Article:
The San Francisco Bay region has a 25 percent chance of a magnitude 7 or greater earthquake in the next 20 years, and a roughly 1 percent chance of such an earthquake each year, according to the "Virtual California" computer simulation.
In this computer graphic from Rundles research, colored fringes represent ground movement around faults. (UC Davis Computational Science and Engineering Center/graphic)
The Virtual California approach to earthquake forecasting is similar to the computer models used for weather forecasting, said John Rundle, director of the UC Davis Computational Science and Engineering Center, who has developed the model with colleagues from the Jet Propulsion Laboratory and other institutions. A previous forecast of earthquake hazards, the Working Group on California Earthquake Probabilities, used records of past earthquakes to calculate the probability of future ones.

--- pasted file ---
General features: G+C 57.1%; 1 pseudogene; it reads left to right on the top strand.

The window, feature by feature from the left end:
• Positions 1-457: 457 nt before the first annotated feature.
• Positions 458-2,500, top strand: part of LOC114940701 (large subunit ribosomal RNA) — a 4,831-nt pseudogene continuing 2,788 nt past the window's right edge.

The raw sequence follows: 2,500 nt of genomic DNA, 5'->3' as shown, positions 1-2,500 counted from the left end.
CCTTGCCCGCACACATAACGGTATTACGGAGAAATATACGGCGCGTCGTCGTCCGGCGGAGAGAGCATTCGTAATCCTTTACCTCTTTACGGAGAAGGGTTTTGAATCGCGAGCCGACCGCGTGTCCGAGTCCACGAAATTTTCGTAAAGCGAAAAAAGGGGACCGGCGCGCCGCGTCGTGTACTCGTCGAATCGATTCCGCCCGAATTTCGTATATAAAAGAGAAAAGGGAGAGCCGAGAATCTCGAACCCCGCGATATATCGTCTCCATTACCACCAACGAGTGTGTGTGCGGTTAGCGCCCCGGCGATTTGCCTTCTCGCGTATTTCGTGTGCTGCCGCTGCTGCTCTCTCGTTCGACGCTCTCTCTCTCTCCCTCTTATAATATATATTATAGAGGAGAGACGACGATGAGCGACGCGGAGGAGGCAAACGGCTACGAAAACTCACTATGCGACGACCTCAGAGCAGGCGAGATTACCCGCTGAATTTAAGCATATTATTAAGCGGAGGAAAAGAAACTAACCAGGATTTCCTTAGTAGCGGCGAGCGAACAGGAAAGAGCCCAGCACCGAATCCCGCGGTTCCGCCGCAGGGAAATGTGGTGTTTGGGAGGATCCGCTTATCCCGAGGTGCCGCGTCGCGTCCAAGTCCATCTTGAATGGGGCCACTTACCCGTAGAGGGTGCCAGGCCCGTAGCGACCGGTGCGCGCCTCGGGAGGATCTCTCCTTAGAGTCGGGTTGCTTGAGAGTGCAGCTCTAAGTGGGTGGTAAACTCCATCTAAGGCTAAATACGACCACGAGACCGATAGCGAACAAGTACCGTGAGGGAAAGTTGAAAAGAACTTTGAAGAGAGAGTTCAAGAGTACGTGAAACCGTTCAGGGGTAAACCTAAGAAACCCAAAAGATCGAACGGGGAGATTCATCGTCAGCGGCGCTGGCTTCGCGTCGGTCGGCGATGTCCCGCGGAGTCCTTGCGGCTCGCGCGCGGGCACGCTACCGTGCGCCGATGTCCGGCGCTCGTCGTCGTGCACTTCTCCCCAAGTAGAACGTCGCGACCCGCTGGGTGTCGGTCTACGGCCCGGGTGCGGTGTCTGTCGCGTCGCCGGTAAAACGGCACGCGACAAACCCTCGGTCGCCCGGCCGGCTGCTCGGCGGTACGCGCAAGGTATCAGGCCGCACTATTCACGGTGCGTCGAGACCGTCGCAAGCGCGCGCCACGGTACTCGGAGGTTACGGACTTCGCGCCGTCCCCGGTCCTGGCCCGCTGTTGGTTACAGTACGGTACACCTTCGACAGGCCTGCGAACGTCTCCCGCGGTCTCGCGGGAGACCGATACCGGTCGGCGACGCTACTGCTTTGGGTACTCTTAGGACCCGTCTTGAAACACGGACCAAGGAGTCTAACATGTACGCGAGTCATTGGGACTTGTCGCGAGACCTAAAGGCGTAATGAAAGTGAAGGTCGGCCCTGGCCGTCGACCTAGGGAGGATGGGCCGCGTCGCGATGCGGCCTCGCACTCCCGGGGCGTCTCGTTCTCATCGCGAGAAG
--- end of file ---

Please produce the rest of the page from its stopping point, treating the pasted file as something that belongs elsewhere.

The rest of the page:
The Virtual California model includes 650 segments representing the major fault systems in California, including the San Andreas fault responsible for the 1906 San Francisco earthquake. The simulation takes into account the gradual movement of faults and how they interact with each other.
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